Personal Immigration

Home Office announces new UK Startup Visa for Entrepreneurs

During London Tech Week, Home Secretary Sajid Javid announced a new startup visa route, stating that the new visa is “for people wanting to start a business in the UK. This will help to ensure we continue to attract the best global talent and maintain the UK’s position as a world-leading destination for innovation and entrepreneurs”.

The avant garde move, as announced, is simply to open a route, that was exclusively for graduates, to applicants without university degrees as we all know Bill Gates, Michael Dell, Steve Jobs, Mark Zuckerberg, Hiroshi Yamauchi etc., didn’t need degrees to build their tech empires.

What we know about the new UK Startup Visa route

The Home Office’s publicity release, is sparse, but says that the new UK startup visa route will launch in the Spring of 2019.

Applicants for a UK startup visa must have an endorsement from a university or approved business sponsor, including accelerators.

It is unclear which route is to be replaced and sounds much like an amalgamation of requirements from several routes, so it may be helpful speculate on its possibilities by comparing it to the Tier 1 (Graduate Entrepreneur), Tier 1 (Entrepreneur) and Tier 1 (Post-Study Work) routes.

New UK Startup Visa vs. Tier 1 (Graduate Entrepreneur)

Graduate entrepreneurs, currently, as the name suggests, must be graduates. The idea is that post-graduation they have a genuine and credible business idea, and receive endorsement from a university/higher education institution or from the UK Department of International Trade (DIT).

For endorsement from an authorised endorsing UK higher education institution, Graduate Entrepreneurs must have a UK recognised Bachelor’s or Master’s degree or PhD — foundation, honorary degrees, postgraduate certificates, professional or vocational qualifications are simply insufficient. For endorsement from the DIT as part of the elite global graduate entrepreneur programme (Sirius), Graduate Entrepreneurs must also have a degree equal to a UK bachelor’s degree. Either endorsement under the Graduate Entrepreneur route is required to have been issued in the 3 months before the application.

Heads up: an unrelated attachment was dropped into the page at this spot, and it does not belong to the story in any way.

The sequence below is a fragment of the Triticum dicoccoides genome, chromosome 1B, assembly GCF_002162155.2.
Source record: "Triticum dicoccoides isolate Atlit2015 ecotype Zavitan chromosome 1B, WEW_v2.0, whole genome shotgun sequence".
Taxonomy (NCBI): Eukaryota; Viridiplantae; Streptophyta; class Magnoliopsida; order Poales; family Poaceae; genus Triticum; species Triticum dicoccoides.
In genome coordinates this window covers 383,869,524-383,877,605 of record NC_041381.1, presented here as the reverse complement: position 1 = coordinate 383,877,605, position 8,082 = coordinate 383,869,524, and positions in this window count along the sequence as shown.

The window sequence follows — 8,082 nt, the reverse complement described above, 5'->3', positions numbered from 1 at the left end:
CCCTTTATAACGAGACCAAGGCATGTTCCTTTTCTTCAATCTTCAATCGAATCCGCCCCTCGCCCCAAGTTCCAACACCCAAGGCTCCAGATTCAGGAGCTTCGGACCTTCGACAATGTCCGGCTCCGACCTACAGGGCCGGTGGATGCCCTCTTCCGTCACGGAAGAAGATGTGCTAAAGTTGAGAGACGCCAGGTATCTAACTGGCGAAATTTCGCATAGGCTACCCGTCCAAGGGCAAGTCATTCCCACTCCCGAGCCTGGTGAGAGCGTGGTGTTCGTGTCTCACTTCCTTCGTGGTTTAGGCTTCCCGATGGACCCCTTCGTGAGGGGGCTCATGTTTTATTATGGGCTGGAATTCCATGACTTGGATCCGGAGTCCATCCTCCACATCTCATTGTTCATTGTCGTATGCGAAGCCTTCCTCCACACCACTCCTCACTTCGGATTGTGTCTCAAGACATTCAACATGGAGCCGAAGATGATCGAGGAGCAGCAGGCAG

If the start-up visa replaces the Graduate Entrepreneur route, then the degree requirement will be done away with, but the requirement to be endorsed will remain. “Approved business sponsor” sounds as if it includes a potentially broader scope than the Sirius programme.

Graduate Entrepreneurs currently:

  • must meet the English language requirement.
  • show maintenance of £945 if in the UK, or £1,890 if applying from outside the UK, for 90 days held in their bank account.
  • have a visa duration of one year.
  • have the opportunity to apply to extend their Graduate Entrepreneur visa for one year further.
  • do not have a route to settlement, but have the possibility to switch to a Tier 1 (Entrepreneur) if they have £50,000 to invest in their business.

As of yet, it is unclear if the new UK Startup Visa will involve the other Graduate Entrepreneur requirements and whether it will be a route to settlement for the global talent the Home Secretary says he wants to attract.

New UK Startup Visa vs. Tier 1 (Entrepreneur)

Unless the investment requirement is altered, the startup route won’t be groundbreaking for full-fledged Entrepreneurs, with £50,000 or £200,000, who can meet the English language requirement without an university degree by taking an English test to CEFR level B1.

It is noteworthy that a Tier 1 (Entrepreneur) does not necessarily have to start-up a business – they could also invest into an existing UK business. Unless a misnomer, this may depart from the essence of a “startup” route.